Putting It Mildly
If the intended reader of this book should want to go beyond disagreement with its author and try to identify the sins and deformities that animated him to write it (and I have certainly noticed that those who publicly affirm charity and compassion and forgiveness are often inclined to take this course), then he or she will not just be quarreling with the unknowable and ineffable creator whopresumablyopted to make me this way. They will be defiling the memory of a good, sincere, simple woman, of stable and decent faith, named Mrs. Jean Watts.
It was Mrs. Wattss task, when I was a boy of about nine and attending a school on the edge of Dartmoor, in southwestern England, to instruct me in lessons about nature, and also about scripture. She would take me and my fellows on walks, in an especially lovely part of my beautiful country of birth, and teach us to tell the different birds, trees, and plants from one another. The amazing variety to be found in a hedgerow; the wonder of a clutch of eggs found in an intricate nest; the way that if the nettles stung your legs (we had to wear shorts) there would be a soothing dock leaf planted near to hand: all this has stayed in my mind, just like the gamekeepers museum, where the local peasantry would display the corpses of rats, weasels, and other vermin and predators, presumably supplied by some less kindly deity. If you read John Clares imperishable rural poems you will catch the music of what I mean to convey.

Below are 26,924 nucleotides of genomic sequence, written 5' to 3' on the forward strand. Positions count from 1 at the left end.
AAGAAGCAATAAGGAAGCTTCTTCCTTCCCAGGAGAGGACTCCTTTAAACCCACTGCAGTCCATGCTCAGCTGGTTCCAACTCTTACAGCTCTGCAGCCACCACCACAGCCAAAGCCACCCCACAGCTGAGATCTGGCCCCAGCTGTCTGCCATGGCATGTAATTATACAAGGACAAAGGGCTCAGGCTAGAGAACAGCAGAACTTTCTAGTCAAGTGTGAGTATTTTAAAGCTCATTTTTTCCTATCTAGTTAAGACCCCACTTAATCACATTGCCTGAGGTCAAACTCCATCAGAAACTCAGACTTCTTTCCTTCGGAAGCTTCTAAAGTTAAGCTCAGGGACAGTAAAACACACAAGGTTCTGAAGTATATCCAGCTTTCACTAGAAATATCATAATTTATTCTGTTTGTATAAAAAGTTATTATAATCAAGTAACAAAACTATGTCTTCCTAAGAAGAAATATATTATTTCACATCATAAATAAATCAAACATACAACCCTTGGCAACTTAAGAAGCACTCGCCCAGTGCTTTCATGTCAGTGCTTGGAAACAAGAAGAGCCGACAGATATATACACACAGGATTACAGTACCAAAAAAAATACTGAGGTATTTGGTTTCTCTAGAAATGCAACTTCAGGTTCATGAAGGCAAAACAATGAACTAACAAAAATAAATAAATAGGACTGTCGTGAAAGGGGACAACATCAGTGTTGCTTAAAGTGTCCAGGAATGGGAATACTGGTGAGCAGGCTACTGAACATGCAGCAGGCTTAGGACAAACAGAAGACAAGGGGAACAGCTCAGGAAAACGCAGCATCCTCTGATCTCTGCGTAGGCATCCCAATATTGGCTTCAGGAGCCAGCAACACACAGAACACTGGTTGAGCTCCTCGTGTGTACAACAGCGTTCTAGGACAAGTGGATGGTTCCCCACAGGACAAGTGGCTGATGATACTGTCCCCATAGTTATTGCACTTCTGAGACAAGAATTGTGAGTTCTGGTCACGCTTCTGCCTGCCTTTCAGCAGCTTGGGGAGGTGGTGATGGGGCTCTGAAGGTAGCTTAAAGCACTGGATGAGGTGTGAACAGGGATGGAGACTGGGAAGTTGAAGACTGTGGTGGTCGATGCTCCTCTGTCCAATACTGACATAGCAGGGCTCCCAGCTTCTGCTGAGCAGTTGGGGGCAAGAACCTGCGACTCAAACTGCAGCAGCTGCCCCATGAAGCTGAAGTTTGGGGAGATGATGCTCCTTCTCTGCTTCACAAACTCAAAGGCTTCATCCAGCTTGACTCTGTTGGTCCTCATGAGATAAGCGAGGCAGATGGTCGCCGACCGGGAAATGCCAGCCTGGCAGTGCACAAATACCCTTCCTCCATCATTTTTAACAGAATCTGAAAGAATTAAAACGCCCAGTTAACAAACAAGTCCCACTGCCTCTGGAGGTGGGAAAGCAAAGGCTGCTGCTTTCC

At later lessons we would be given a printed slip of paper entitled Search the Scriptures, which was sent to the school by whatever national authority supervised the teaching of religion. (This, along with daily prayer services, was compulsory and enforced by the state.) The slip would contain a single verse from the Old or New Testament, and the assignment was to look up the verse and then to tell the class or the teacher, orally or in writing, what the story and the moral was. I used to love this exercise, and even to excel at it so that (like Bertie Wooster) I frequently passed top in scripture class. It was my first introduction to practical and textual criticism. I would read all the chapters that led up to the verse, and all the ones that followed it, to be sure that I had got the point of the original clue. I can still do this, greatly to the annoyance of some of my enemies, and still have respect for those whose style is sometimes dismissed as merely Talmudic, or Koranic, or fundamentalist. This is good and necessary mental and literary training.
However, there came a day when poor, dear Mrs. Watts overreached herself. Seeking ambitiously to fuse her two roles as nature instructor and Bible teacher, she said, So you see, children, how powerful and generous God is. He has made all the trees and grass to be green, which is exactly the color that is most restful to our eyes. Imagine if instead, the vegetation was all purple, or orange, how awful that would be.
And now behold what this pious old trout hath wrought. I liked Mrs. Watts: she was an affectionate and childless widow who had a friendly old sheepdog who really was named Rover, and she would invite us for sweets and treats after hours to her slightly ramshackle old house near the railway line. If Satan chose her to tempt me into error he was much more inventive than the subtle serpent in the Garden of Eden. She never raised her voice or offered violence which couldnt be said for all my teachers and in general was one of those people, of the sort whose memorial is in Middlemarch, of whom it may be said that if things are not so ill with you and me as they might have been, this is half-owing to the number who lived faithfully a hidden life, and rest in unvisited tombs.
Copyright © 2007 by Christopher Hitchens
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No Man's Land
by Simon Tolkien
Inspired by the experiences of his grandfather, J. R. R. Tolkien, during World War I.
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